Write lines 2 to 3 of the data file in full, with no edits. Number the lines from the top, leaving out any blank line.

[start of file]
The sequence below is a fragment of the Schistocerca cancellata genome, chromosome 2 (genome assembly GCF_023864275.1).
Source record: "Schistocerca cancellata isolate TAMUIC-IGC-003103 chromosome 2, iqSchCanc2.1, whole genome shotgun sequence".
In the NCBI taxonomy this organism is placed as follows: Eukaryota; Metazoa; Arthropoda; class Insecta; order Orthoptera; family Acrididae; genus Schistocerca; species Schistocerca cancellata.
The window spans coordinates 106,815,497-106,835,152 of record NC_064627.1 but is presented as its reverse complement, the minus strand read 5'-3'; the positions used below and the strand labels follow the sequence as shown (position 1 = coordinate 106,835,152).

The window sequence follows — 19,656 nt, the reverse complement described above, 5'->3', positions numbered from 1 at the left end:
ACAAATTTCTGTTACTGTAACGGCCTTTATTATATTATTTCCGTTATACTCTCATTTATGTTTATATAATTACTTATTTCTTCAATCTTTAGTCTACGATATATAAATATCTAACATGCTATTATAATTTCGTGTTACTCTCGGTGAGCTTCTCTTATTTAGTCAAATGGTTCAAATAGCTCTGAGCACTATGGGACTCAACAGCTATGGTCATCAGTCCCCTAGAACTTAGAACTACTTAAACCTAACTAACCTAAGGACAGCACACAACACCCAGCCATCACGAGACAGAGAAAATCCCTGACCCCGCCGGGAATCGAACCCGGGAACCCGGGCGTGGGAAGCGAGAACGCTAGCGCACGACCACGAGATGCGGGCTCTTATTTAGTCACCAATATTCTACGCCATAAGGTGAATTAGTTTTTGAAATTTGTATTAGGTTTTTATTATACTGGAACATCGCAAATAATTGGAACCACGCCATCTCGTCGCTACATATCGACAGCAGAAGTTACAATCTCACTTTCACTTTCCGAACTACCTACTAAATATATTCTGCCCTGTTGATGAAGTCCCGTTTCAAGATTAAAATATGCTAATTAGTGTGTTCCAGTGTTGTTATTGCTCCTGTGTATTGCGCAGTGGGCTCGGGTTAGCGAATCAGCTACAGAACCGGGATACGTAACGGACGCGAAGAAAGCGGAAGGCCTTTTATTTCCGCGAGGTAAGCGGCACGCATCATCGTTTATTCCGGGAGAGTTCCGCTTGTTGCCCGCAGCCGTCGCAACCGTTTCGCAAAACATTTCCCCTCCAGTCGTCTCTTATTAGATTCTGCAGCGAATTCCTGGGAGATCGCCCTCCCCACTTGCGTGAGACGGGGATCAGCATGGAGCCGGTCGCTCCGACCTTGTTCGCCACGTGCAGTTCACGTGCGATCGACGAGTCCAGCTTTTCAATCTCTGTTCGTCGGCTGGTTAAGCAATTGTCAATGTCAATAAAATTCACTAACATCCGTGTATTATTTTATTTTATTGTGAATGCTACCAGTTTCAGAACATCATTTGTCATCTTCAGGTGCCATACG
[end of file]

Source record: "Schistocerca cancellata isolate TAMUIC-IGC-003103 chromosome 2, iqSchCanc2.1, whole genome shotgun sequence".
In the NCBI taxonomy this organism is placed as follows: Eukaryota; Metazoa; Arthropoda; class Insecta; order Orthoptera; family Acrididae; genus Schistocerca; species Schistocerca cancellata.